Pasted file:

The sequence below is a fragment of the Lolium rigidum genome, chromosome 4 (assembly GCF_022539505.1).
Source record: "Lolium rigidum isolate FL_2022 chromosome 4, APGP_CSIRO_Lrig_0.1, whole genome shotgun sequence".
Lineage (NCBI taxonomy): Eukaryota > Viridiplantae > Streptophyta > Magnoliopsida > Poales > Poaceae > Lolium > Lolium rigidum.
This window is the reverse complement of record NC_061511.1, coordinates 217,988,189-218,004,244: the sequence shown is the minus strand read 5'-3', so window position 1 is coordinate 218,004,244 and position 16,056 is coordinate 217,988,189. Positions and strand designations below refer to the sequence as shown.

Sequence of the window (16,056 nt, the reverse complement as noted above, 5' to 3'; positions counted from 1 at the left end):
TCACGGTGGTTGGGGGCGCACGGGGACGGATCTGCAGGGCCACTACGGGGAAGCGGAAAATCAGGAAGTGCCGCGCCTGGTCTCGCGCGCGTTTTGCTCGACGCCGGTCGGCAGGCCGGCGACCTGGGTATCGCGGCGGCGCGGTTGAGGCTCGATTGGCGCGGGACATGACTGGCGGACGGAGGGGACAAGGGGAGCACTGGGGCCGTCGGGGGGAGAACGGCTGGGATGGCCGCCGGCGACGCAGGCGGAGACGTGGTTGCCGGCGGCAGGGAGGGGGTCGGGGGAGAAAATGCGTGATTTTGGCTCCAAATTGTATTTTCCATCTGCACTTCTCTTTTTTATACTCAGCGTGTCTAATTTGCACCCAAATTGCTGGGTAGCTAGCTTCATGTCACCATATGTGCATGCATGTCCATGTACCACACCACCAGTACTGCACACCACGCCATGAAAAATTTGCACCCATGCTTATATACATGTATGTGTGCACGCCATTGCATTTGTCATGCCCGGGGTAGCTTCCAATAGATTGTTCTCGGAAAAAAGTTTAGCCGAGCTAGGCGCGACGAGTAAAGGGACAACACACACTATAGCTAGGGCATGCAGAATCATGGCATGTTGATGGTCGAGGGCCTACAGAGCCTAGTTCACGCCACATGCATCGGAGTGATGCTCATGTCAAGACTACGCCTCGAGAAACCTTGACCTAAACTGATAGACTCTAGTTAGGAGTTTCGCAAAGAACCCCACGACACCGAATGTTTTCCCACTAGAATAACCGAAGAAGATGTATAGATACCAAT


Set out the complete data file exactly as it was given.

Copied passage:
The sequence below is a fragment of the Lolium rigidum genome, chromosome 4 (assembly GCF_022539505.1).
Source record: "Lolium rigidum isolate FL_2022 chromosome 4, APGP_CSIRO_Lrig_0.1, whole genome shotgun sequence".
Lineage (NCBI taxonomy): Eukaryota > Viridiplantae > Streptophyta > Magnoliopsida > Poales > Poaceae > Lolium > Lolium rigidum.
This window is the reverse complement of record NC_061511.1, coordinates 217,988,189-218,004,244: the sequence shown is the minus strand read 5'-3', so window position 1 is coordinate 218,004,244 and position 16,056 is coordinate 217,988,189. Positions and strand designations below refer to the sequence as shown.

Sequence of the window (16,056 nt, the reverse complement as noted above, 5' to 3'; positions counted from 1 at the left end):
TCACGGTGGTTGGGGGCGCACGGGGACGGATCTGCAGGGCCACTACGGGGAAGCGGAAAATCAGGAAGTGCCGCGCCTGGTCTCGCGCGCGTTTTGCTCGACGCCGGTCGGCAGGCCGGCGACCTGGGTATCGCGGCGGCGCGGTTGAGGCTCGATTGGCGCGGGACATGACTGGCGGACGGAGGGGACAAGGGGAGCACTGGGGCCGTCGGGGGGAGAACGGCTGGGATGGCCGCCGGCGACGCAGGCGGAGACGTGGTTGCCGGCGGCAGGGAGGGGGTCGGGGGAGAAAATGCGTGATTTTGGCTCCAAATTGTATTTTCCATCTGCACTTCTCTTTTTTATACTCAGCGTGTCTAATTTGCACCCAAATTGCTGGGTAGCTAGCTTCATGTCACCATATGTGCATGCATGTCCATGTACCACACCACCAGTACTGCACACCACGCCATGAAAAATTTGCACCCATGCTTATATACATGTATGTGTGCACGCCATTGCATTTGTCATGCCCGGGGTAGCTTCCAATAGATTGTTCTCGGAAAAAAGTTTAGCCGAGCTAGGCGCGACGAGTAAAGGGACAACACACACTATAGCTAGGGCATGCAGAATCATGGCATGTTGATGGTCGAGGGCCTACAGAGCCTAGTTCACGCCACATGCATCGGAGTGATGCTCATGTCAAGACTACGCCTCGAGAAACCTTGACCTAAACTGATAGACTCTAGTTAGGAGTTTCGCAAAGAACCCCACGACACCGAATGTTTTCCCACTAGAATAACCGAAGAAGATGTATAGATACCAAT